Singapore’s War on Diabetes: How industry has played a key role in government’s health battle

By Pearly Neo contact

- Last updated on GMT

Three years after Singapore officially launched its War on Diabetes campaign, with the aim of ‘mobilising the whole nation’ to tackle the condition, we assess how the food and beverage industry has been a key ally in the battle. ©MOH Singapore
Three years after Singapore officially launched its War on Diabetes campaign, with the aim of ‘mobilising the whole nation’ to tackle the condition, we assess how the food and beverage industry has been a key ally in the battle. ©MOH Singapore

Related tags: Diabetes, sugar reduction, Singapore

Three years after Singapore officially launched its War on Diabetes campaign, with the aim of ‘mobilising the whole nation’ to tackle the condition, we assess how the food and beverage industry has been a key ally in the battle.

The War on Diabetes was launched by Singapore’s Ministry of Health (MOH) in response to the high significant health and societal burden posed by diabetes. According to an MOH report, the country’s diabetes prevalence rate is one of the highest worldwide, and 2016 numbers predicted that some one million Singaporeans would be afflicted with the disease by 2050 if no action was taken.

Within this initiative, efforts by the food and beverage industry have been acknowledged as an important factor for success, and a great deal of effort has been spent across the past three years in involving these players.

“To encourage healthier eating habits and reduce obesity and incidence of diabetes, and other related co-morbidities, we have increased the availability and accessibility of healthier options for Singaporeans, in partnership with the industry and other stakeholders,”​ said MOH in a statement to FoodNavigator-Asia​.

“More food manufacturers are developing healthier ingredients. [As of March 2019], 42 partners have come on board, representing a seven-fold increase in the number of unique ingredient suppliers since the Healthier Ingredient Development Scheme (HIDS) started in 2017.”

The HIDS scheme aims to encourage local food manufacturers to innovate and develop novel healthier ingredients tailored to local tastes, and also acts to support the local industry in marketing the use of any new ingredients in the food service sector.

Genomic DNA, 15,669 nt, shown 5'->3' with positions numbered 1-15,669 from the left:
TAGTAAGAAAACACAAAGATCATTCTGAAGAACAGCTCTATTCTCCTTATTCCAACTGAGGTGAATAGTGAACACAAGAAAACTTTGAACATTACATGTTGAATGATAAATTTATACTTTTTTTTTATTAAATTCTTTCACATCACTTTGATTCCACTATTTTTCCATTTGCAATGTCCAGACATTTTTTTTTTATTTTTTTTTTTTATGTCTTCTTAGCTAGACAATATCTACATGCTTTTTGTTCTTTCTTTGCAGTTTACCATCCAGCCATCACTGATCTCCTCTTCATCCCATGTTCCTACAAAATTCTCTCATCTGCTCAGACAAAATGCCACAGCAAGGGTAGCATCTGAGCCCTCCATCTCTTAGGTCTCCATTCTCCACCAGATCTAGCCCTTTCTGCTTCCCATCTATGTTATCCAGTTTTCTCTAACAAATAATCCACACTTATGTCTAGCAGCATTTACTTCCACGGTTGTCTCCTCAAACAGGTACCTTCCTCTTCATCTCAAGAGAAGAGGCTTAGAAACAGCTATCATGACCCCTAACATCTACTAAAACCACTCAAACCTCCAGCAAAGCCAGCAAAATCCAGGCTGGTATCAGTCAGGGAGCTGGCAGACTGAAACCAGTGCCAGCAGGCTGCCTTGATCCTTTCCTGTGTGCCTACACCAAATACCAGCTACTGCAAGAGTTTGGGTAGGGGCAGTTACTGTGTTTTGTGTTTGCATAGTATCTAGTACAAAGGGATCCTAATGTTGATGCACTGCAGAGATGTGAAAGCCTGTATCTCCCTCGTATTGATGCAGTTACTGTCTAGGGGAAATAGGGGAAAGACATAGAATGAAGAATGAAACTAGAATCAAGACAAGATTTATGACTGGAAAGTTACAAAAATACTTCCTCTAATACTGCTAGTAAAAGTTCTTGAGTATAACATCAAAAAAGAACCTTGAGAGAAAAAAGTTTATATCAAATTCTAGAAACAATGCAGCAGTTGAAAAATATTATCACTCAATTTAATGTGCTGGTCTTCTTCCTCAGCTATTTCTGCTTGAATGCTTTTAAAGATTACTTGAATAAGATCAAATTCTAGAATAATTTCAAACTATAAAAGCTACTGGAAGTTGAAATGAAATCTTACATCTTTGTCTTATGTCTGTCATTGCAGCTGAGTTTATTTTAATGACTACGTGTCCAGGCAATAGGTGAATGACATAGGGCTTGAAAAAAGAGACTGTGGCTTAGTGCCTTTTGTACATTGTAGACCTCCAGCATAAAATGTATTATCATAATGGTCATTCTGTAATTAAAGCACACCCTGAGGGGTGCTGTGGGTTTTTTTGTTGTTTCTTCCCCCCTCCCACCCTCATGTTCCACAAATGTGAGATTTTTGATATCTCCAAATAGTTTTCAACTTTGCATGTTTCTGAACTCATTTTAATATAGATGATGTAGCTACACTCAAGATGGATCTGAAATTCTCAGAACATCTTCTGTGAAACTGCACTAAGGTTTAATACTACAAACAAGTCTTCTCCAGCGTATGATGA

According to MOH documents, the scheme was further expanded in 2018 to support innovation to lower sugar content in the beverage, desserts and sauces categories, in addition to healthier cooking oils and wholegrain staples.

In addition to innovation, MOH also actively employed the Healthier Choice Symbol positive labelling scheme to help consumers make informed food choices.

“The market share of Healthier Choice Symbol products across 100 food categories has increased by 7.4 percentage points from 18% to 25.4% in the timeframe from 2016 to 2018,”​ MOH told us.

These 100 categories included lower-sugar packaged beverage and sauces; wholegrain versions of rice, noodles and breads, and many more. Retailers were also roped in to increase the varieties of available Healthier Choice products under house brands, so as to ‘ensure affordability of healthier products’.

Policies and regulations

In addition to these, MOH has also announced that it will introduce a number of regulatory measures and policies as part of this initiative.

“We will introduce a ban on partially hydrogenated oils as an ingredient in all foods, including fats, oils and pre-packaged foods sold in Singapore, whether manufactured locally or imported, from June 2021,”​ said the ministry.

“To reduce Singaporeans’ sugar intake from pre-packaged sugar sweetened beverages (SSBs), MOH will also introduce mandatory front-of-pack labels for less healthy pre-packaged SSBs and advertising prohibitions for the least healthy SSBs on local mass media channels.

“More details on these two measures will be shared in 2020. MOH is still studying the excise duty on manufacturers and a ban on higher sugar SSBs.”

According to Senior Minister of State for Health and Law Edwin Tong, the aim with these is to have some measure of control over industry activity, but not to an extreme extent.

“We want to take an approach that is not trying to control everything that is being done, including what you eat, but we do need to look at what the outer margins are and try to have some control,” ​Tong said during his World Diabetes Day 2019 speech.

“Sugar and partially hydrogenated oils are something that we want to look at more closely. Several supermarkets and manufacturers recognised that the market out there is not going to be sustainable in the long term, and they have stepped forward and said they will work with us and comply by June 2020, one year ahead of schedule.”

Advertisements on unhealthy foods targeting children are also limited in the country, governed by MOH and the Advertising Standards Authority of Singapore (ASAS).

“Several measures [are] in place, including introducing advertising guidelines in 2015, to reduce our children’s exposure to the advertising of food and drinks high in fat, sugar and salt,”​ MOH told us.

“Under these guidelines, fast-food meals whose nutritional values exceed nutrient thresholds cannot be advertised during children programming hours. The guidelines are enforced by ASAS and the industry has been compliant.”

More updates with regard to regulatory measures, especially concerning SSB labelling and advertisement bans, can be expected next year.

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